After a major copyright settlement case featuring The Expendables was found to be fatally flawed last month, United States Copyright Group and client Nu Image dropped the case. Now, sidestepping an uncooperative judge in Columbia, the team are hoping to get more joy from one of his counterparts in Maryland, but they still haven’t learned their lesson. Tests by TorrentFreak reveal that 98% of 4,165 potential defendants in the case are being sued in the wrong jurisdiction.
For more than a year, Dunlap Grubb & Weaver – aka the United States Copyright Group (USCG) – have sued tens of thousands of individuals who allegedly shared films using BitTorrent. Their aim: to extract cash settlements in order to make supposed lawsuits go away.
According to papers just filed, USCG will again partner with The Expendables creator Nu Image to chase down yet more BitTorrent users, this time those who allegedly obtained and distributed the Jason Statham movie The Mechanic.
The filing lists 4,165 IP addresses that were allegedly making the movie available between July 1st and August 8th this year. The number of ISPs targeted is small – Charter, Comcast, Cox, RCN and Windstream. Absent are Verizon and Time Warner, ISPs that have previously put limits on their levels of cooperation in these cases.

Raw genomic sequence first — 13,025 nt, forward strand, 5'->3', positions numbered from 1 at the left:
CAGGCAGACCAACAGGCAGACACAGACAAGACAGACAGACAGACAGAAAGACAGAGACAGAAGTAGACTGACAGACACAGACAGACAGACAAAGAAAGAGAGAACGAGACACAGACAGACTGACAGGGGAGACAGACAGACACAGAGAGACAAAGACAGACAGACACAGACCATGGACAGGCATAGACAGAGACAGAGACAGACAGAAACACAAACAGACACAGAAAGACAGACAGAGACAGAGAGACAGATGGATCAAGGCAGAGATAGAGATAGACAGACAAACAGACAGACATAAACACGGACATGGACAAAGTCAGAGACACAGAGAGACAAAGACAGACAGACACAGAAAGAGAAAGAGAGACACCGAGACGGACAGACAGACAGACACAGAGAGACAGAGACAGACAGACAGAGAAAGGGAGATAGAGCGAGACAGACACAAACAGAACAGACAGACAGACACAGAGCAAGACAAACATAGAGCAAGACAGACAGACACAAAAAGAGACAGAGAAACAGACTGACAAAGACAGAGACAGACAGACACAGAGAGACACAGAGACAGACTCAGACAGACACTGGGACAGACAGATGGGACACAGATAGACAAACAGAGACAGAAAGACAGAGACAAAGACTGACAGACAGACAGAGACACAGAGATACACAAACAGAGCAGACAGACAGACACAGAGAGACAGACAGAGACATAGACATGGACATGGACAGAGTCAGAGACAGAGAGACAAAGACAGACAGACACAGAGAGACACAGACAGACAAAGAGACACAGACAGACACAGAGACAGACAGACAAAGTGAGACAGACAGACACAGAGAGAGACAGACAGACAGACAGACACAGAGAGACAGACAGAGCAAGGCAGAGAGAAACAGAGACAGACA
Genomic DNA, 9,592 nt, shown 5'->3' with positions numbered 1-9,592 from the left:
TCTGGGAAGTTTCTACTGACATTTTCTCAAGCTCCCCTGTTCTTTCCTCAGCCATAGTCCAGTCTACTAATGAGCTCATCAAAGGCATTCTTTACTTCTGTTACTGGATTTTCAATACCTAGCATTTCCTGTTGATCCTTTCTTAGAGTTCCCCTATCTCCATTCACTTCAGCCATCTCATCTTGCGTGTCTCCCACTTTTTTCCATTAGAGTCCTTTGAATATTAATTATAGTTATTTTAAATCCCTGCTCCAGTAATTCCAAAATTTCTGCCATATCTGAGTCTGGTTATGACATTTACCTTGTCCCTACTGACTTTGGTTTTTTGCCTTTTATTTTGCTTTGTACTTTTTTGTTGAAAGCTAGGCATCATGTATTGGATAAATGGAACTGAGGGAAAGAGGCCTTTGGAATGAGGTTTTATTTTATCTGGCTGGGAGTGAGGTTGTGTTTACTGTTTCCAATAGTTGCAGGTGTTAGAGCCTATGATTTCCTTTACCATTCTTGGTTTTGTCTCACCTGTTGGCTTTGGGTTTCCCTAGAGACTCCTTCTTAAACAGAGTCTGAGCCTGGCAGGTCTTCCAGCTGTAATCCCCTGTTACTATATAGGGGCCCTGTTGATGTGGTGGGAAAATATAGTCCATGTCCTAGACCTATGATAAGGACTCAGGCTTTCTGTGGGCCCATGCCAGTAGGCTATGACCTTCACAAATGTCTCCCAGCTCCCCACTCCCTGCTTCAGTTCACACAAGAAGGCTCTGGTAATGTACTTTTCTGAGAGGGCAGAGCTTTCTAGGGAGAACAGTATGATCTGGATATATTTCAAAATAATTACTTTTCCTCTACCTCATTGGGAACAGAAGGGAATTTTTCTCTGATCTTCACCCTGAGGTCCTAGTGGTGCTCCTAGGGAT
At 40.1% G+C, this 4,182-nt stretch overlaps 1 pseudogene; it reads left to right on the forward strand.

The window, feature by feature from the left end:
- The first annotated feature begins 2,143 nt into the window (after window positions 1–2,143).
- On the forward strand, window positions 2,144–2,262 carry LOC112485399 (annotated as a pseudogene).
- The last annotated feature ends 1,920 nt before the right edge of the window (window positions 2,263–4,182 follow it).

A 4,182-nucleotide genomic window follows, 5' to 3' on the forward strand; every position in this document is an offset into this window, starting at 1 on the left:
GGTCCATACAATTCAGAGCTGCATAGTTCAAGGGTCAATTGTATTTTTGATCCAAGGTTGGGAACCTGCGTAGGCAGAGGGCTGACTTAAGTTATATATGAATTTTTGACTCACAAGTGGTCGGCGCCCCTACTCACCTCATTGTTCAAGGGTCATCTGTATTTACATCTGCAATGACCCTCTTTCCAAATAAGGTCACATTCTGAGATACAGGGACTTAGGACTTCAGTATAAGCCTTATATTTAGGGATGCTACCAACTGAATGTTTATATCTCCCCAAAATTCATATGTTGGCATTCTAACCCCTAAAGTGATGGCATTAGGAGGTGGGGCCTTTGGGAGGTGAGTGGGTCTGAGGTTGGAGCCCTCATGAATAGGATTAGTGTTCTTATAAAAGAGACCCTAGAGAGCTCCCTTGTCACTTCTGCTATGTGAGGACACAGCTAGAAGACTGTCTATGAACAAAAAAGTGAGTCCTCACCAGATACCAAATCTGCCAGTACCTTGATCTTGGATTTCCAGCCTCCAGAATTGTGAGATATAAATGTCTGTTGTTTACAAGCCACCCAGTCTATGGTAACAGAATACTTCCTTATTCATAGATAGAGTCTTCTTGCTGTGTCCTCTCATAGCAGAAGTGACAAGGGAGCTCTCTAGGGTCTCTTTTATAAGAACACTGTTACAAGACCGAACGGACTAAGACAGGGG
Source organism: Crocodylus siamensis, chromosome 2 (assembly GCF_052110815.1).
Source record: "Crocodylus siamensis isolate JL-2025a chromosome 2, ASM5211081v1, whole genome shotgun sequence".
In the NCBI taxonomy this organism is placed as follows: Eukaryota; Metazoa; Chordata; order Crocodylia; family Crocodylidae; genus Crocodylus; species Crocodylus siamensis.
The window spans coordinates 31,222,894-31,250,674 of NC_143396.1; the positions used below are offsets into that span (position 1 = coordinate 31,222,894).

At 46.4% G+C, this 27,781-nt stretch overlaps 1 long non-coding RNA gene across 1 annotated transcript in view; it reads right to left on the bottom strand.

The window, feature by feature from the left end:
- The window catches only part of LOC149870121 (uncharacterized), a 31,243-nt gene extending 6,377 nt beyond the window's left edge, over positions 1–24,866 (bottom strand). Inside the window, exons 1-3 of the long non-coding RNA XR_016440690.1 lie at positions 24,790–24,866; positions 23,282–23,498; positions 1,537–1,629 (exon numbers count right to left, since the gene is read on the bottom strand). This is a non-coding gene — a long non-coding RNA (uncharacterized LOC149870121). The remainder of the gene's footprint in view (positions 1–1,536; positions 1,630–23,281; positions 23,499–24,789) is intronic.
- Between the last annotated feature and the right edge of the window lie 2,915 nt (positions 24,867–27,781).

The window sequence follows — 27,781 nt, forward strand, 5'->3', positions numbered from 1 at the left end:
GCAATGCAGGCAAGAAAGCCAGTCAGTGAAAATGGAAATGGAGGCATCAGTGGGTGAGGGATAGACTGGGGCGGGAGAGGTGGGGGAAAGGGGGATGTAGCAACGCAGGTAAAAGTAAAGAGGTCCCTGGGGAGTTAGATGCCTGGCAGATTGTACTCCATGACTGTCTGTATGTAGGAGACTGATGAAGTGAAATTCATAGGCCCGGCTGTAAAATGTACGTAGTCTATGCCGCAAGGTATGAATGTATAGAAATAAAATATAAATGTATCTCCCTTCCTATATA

In recent months USCG have suffered major setbacks when submitted IP addresses were found to be located in the wrong jurisdictions, but you wouldn’t guess it from confident statements in their most recent filing.
“Although the true identity of each Defendant is unknown to the Plaintiff at this time, on information and belief, each Defendant may be found in this District and/or a substantial part of the acts of infringement complained of herein occurred in this District,” it reads.
Yet, in tests carried out by TorrentFreak, we discovered that of 4,165 IP addresses filed, just 2% can be traced back to the correct jurisdiction, in this case Maryland. The biggest group, 13.1%, are IP addresses in California. Columbia represent just 0.4% of the total.
This problem over jurisdiction is nothing new. In August, USCG and Nu Image voluntarily dismissed their lawsuit targeting 23,322 U.S. Internet users who allegedly shared The Expendables.
The suit, at one time the biggest ever of its type, was crippled when District Court Judge Robert Wilkins decided that Nu Image could only go after those individuals who were reasonably likely to be living in the District of Columbia, the district where the suit was filed. In that case, 99% of the IP addresses filed were out of jurisdiction.
With Judge Wilkins ruling unfavorably, shortly after USCG also dumped their lawsuit filed on behalf of Cinetel Films, the makers of the horror flick “I Spit on Your Grave”, which listed 1,951 BitTorrent users as defendants. That too had been filed in Columbia.
USCG have now chosen the District of Maryland to file the papers for The Mechanic’s settlement shakedown. Time will tell what the presiding judge there will have to say on the issue of jurisdiction, but if he or she has had an eye on the cases in Columbia, our findings above – that 98% of IP addresses relate to the wrong district – should prove of great interest.